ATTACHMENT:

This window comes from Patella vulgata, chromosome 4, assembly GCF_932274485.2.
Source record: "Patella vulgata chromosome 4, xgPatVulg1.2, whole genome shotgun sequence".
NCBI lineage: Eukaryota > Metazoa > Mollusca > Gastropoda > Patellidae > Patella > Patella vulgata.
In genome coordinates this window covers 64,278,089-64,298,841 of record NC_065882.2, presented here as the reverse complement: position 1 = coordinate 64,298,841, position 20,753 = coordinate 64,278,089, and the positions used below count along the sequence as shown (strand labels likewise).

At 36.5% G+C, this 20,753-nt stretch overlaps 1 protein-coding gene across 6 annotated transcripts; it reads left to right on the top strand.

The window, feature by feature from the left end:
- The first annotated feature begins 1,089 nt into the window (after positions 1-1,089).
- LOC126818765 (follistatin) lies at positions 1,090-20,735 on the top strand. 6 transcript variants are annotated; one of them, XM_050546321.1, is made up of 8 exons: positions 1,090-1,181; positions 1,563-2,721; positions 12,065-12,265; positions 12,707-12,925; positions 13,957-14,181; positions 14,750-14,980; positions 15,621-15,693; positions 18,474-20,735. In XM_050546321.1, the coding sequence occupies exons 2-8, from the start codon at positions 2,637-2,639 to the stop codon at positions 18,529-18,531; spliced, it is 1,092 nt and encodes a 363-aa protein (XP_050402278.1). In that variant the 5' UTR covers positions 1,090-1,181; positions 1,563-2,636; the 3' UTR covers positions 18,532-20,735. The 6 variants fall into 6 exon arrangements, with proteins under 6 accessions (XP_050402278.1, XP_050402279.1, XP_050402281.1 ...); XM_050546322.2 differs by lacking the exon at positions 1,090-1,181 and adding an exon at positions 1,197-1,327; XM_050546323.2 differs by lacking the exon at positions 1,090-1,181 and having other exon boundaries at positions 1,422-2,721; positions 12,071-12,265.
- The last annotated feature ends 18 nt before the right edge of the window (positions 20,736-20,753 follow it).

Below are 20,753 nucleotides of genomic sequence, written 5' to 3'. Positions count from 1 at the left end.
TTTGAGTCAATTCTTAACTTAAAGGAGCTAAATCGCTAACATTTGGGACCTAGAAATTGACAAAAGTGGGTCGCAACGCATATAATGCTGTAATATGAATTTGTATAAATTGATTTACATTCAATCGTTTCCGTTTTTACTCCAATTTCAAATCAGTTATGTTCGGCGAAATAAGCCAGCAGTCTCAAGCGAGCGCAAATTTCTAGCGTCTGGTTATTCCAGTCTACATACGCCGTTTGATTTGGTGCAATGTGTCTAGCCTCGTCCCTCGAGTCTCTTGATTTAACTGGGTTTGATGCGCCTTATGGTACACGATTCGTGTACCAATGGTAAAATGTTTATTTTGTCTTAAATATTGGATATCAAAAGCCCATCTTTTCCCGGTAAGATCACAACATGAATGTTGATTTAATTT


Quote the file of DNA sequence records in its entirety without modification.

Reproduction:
This window comes from Patella vulgata, chromosome 4, assembly GCF_932274485.2.
Source record: "Patella vulgata chromosome 4, xgPatVulg1.2, whole genome shotgun sequence".
NCBI lineage: Eukaryota > Metazoa > Mollusca > Gastropoda > Patellidae > Patella > Patella vulgata.
In genome coordinates this window covers 64,278,089-64,298,841 of record NC_065882.2, presented here as the reverse complement: position 1 = coordinate 64,298,841, position 20,753 = coordinate 64,278,089, and the positions used below count along the sequence as shown (strand labels likewise).

At 36.5% G+C, this 20,753-nt stretch overlaps 1 protein-coding gene across 6 annotated transcripts; it reads left to right on the top strand.

The window, feature by feature from the left end:
- The first annotated feature begins 1,089 nt into the window (after positions 1-1,089).
- LOC126818765 (follistatin) lies at positions 1,090-20,735 on the top strand. 6 transcript variants are annotated; one of them, XM_050546321.1, is made up of 8 exons: positions 1,090-1,181; positions 1,563-2,721; positions 12,065-12,265; positions 12,707-12,925; positions 13,957-14,181; positions 14,750-14,980; positions 15,621-15,693; positions 18,474-20,735. In XM_050546321.1, the coding sequence occupies exons 2-8, from the start codon at positions 2,637-2,639 to the stop codon at positions 18,529-18,531; spliced, it is 1,092 nt and encodes a 363-aa protein (XP_050402278.1). In that variant the 5' UTR covers positions 1,090-1,181; positions 1,563-2,636; the 3' UTR covers positions 18,532-20,735. The 6 variants fall into 6 exon arrangements, with proteins under 6 accessions (XP_050402278.1, XP_050402279.1, XP_050402281.1 ...); XM_050546322.2 differs by lacking the exon at positions 1,090-1,181 and adding an exon at positions 1,197-1,327; XM_050546323.2 differs by lacking the exon at positions 1,090-1,181 and having other exon boundaries at positions 1,422-2,721; positions 12,071-12,265.
- The last annotated feature ends 18 nt before the right edge of the window (positions 20,736-20,753 follow it).

Below are 20,753 nucleotides of genomic sequence, written 5' to 3'. Positions count from 1 at the left end.
TTTGAGTCAATTCTTAACTTAAAGGAGCTAAATCGCTAACATTTGGGACCTAGAAATTGACAAAAGTGGGTCGCAACGCATATAATGCTGTAATATGAATTTGTATAAATTGATTTACATTCAATCGTTTCCGTTTTTACTCCAATTTCAAATCAGTTATGTTCGGCGAAATAAGCCAGCAGTCTCAAGCGAGCGCAAATTTCTAGCGTCTGGTTATTCCAGTCTACATACGCCGTTTGATTTGGTGCAATGTGTCTAGCCTCGTCCCTCGAGTCTCTTGATTTAACTGGGTTTGATGCGCCTTATGGTACACGATTCGTGTACCAATGGTAAAATGTTTATTTTGTCTTAAATATTGGATATCAAAAGCCCATCTTTTCCCGGTAAGATCACAACATGAATGTTGATTTAATTT